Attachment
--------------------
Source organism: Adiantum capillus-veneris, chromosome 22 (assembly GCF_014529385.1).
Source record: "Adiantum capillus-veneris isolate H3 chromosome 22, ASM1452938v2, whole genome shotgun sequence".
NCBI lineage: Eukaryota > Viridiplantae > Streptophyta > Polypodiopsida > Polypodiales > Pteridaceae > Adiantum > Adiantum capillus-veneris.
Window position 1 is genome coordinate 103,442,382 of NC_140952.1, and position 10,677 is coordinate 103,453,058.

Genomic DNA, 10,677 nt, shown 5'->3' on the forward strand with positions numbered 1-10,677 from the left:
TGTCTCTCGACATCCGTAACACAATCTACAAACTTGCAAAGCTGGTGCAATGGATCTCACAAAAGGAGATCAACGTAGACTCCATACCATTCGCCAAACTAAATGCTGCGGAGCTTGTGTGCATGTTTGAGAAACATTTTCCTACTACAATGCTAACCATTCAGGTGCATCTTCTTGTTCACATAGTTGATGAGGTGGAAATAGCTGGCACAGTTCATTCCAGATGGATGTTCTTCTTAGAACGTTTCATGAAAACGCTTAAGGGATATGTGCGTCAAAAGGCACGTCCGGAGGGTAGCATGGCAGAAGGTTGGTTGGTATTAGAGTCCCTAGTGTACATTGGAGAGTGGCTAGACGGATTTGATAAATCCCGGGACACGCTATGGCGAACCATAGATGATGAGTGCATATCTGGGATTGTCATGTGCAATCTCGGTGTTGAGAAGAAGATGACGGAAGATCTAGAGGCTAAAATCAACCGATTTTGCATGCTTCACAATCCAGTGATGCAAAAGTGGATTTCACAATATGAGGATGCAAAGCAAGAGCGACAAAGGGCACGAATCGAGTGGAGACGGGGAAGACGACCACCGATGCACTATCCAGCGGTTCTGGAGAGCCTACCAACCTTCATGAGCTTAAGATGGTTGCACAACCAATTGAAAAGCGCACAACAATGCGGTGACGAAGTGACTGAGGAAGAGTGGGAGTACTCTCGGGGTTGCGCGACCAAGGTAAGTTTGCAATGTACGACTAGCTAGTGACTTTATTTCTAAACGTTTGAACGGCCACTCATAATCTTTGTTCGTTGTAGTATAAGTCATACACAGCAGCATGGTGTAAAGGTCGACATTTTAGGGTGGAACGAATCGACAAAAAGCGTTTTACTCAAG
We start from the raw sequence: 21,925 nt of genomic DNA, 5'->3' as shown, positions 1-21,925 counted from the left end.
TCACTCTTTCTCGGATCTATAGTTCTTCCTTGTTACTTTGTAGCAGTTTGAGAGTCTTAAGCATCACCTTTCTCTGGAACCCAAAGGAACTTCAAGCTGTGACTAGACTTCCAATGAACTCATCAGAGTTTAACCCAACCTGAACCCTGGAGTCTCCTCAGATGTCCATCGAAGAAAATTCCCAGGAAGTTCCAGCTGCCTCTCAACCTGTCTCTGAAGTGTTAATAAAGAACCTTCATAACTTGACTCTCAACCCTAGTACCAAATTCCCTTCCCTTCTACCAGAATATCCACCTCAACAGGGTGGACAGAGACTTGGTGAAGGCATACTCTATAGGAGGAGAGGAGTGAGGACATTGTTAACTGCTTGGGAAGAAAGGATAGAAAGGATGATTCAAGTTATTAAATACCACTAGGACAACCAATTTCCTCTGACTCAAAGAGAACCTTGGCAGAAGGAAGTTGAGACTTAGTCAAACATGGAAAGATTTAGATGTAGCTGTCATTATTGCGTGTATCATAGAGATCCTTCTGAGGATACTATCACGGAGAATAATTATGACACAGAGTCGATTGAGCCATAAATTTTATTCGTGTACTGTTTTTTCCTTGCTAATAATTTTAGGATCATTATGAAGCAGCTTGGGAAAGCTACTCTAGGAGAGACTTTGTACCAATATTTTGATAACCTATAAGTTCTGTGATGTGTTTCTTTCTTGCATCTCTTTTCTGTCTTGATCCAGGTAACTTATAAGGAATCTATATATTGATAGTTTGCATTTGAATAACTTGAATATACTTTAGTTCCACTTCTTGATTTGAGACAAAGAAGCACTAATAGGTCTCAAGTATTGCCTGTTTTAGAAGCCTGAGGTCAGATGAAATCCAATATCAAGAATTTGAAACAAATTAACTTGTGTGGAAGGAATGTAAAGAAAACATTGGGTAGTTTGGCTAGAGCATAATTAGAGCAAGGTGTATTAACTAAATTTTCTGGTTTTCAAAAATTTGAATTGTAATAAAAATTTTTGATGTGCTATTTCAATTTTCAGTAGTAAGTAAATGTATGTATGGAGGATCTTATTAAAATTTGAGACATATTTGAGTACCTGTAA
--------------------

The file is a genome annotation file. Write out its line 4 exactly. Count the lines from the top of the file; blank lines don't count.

Window position 1 is genome coordinate 103,442,382 of NC_140952.1, and position 10,677 is coordinate 103,453,058.